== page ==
Brisbane Australia, Nov 9: Hashim Amla showed he wouldn't be intimidated by Australia's mind games, scoring an unbeaten 90 to guide South Africa to 255-2 at stumps on Friday after a series-opening day dominated by the batsmen.
Amla surpassed 5,000 career runs and shared partnerships of 136 with Jacques Kaliis (84 not out) for the third wicket and 90 for the second wicket with opener Alviro Petersen (64).
A leaked Australia team dossier which appeared in local media in the lead-up to the first test said Amla was susceptible to “psychological warfare.”
There was no indication of any such weakness on Friday as he moved within 10 runs of posting a century for a third successive test against Australia.
He did give some chances and half chances—including a slashing edge between wicketkeeper and first slip off Nathan Lyon when he was on 62 -- but remained composed.
The 63-test veteran went in at the dismissal of skipper Graeme Smith (10) with the total at 29. He survived an appeal for lbw before he'd scored and a caught-and-bowled chance to Peter Siddle on 74. He had faced 205 balls and stroked six boundaries and a six when play was halted eight overs early due to bad light.
Kallis plundered the attack for eight boundaries and a six from the 136 balls he faced.
The only major setback for South Africa came after stumps when J.P. Duminy injured his left knee when he slipped while kicking a rugby ball as a warm-down with teammates. A team spokeswoman said he'd have scans in hospital later Friday. If he is ruled out, South Africa won't have any genuine spin bowling options, as legspinner Imran Tahir was left out of the starting XI to make room for Rory Kleinveldt as a fifth pace bowling option.
For all the speculation of aggressive pace dominating in conditions aiding swing and seam, the Australian attack toiled without much success on a green-tinged Gabba wicket. Paceman James Pattinson said it was a long day for bowlers on a pitch that was wetter under the surface than expected, making it slower and less prone to sideways movement.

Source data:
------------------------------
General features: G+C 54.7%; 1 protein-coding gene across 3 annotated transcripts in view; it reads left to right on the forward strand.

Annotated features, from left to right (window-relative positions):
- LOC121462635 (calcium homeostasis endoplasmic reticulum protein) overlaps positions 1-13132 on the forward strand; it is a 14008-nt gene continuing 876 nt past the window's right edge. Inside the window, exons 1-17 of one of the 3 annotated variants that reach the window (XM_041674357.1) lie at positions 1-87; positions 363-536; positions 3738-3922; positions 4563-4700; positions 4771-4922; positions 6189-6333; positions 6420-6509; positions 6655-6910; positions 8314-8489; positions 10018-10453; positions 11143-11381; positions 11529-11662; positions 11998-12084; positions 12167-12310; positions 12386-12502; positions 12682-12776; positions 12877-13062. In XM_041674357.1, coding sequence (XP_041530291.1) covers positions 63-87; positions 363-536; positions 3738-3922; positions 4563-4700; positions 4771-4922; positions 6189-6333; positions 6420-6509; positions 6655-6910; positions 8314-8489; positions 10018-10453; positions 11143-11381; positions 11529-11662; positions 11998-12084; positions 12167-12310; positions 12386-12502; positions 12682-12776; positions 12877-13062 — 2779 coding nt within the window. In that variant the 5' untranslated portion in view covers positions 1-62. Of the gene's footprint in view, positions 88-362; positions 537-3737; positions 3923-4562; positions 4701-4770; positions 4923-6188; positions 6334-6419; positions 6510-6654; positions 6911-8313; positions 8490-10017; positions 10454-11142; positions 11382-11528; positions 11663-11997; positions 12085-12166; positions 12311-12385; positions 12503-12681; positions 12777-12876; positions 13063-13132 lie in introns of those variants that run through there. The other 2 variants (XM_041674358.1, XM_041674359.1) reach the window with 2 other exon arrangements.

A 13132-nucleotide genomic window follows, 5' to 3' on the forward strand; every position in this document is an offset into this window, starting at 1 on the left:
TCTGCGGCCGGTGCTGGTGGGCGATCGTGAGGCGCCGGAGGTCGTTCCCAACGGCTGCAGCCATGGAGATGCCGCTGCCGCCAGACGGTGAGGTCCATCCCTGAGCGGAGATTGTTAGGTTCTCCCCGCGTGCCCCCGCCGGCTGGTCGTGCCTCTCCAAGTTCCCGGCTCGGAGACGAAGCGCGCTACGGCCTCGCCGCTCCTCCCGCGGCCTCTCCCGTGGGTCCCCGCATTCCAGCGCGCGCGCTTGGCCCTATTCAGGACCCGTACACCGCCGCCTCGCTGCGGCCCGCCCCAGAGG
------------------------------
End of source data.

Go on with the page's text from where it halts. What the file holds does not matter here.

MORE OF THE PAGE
Siddle was frustrated after missing opportunities to break up the Amla-Kallis partnership, which has produced some outstanding 100-plus stands in test cricket.
Kallis got a reprieve when he was on 42 and the total at 192-2 when he started walking after miscuing a Siddle slower ball and looping a catch to Lyon at mid-off.
Umpire Asad Rauf told Kallis to wait while he checked for a no-ball, which TV replays confirmed—showing no part of Siddle's front foot behind the crease at the point of delivery.
Siddle missed another chance in the 62nd over when he couldn't grasp a driven return catch from Amla. South Africa was 206-2 at the time.
“You go into a first day at the Gabba and you come back with only two wickets ... it wasn't a Gabba wicket that we were used to,” Pattinson said. “You can make excuses, but we probably lacked a bit of penetration and a bit of consistency.”
Petersen also had a let off, getting the benefit of the doubt when Australia referred a not out decision to the TV umpire for an lbw appeal by Ben Hilfenhaus. The ball pitched just outside the line and appeared to hit in front, on Petersen's front toe, when he was on 51.
Petersen hit two more boundaries before mistiming a Lyon delivery to Mike Hussey at mid-on, leaving South Africa at 119-2.
“We wanted to really put our peg in the ground and we did that really well,” Petersen said. “Two wickets down, we're in a comfortable position but tomorrow's going to be really important, to back that up and make sure today's work doesn't go to waste.”
Skipper Smith didn't get any second chances after winning the toss and batting, becoming the first South Africa batsman dismissed in a test at the Gabba ground in 49 years when he was trapped lbw by Pattinson in the 11th over.
He was initially adjudged not out by umpire Billy Bowden despite being hit on the back pad, directly in front of the stumps, but the decision was overruled on review.
Showers or storms were forecast for Friday and Saturday, but the rain didn't start until stumps were called after 82 overs due to bad light.
Petersen said South Africa, playing its first test at the Gabba since 1963, wasn't overly concerned about its bowling combination despite uncertaintly over Duminy, “who was obviously going to bowl some spin for us.”
“We're pretty comfortable with our bowling attack,” he said.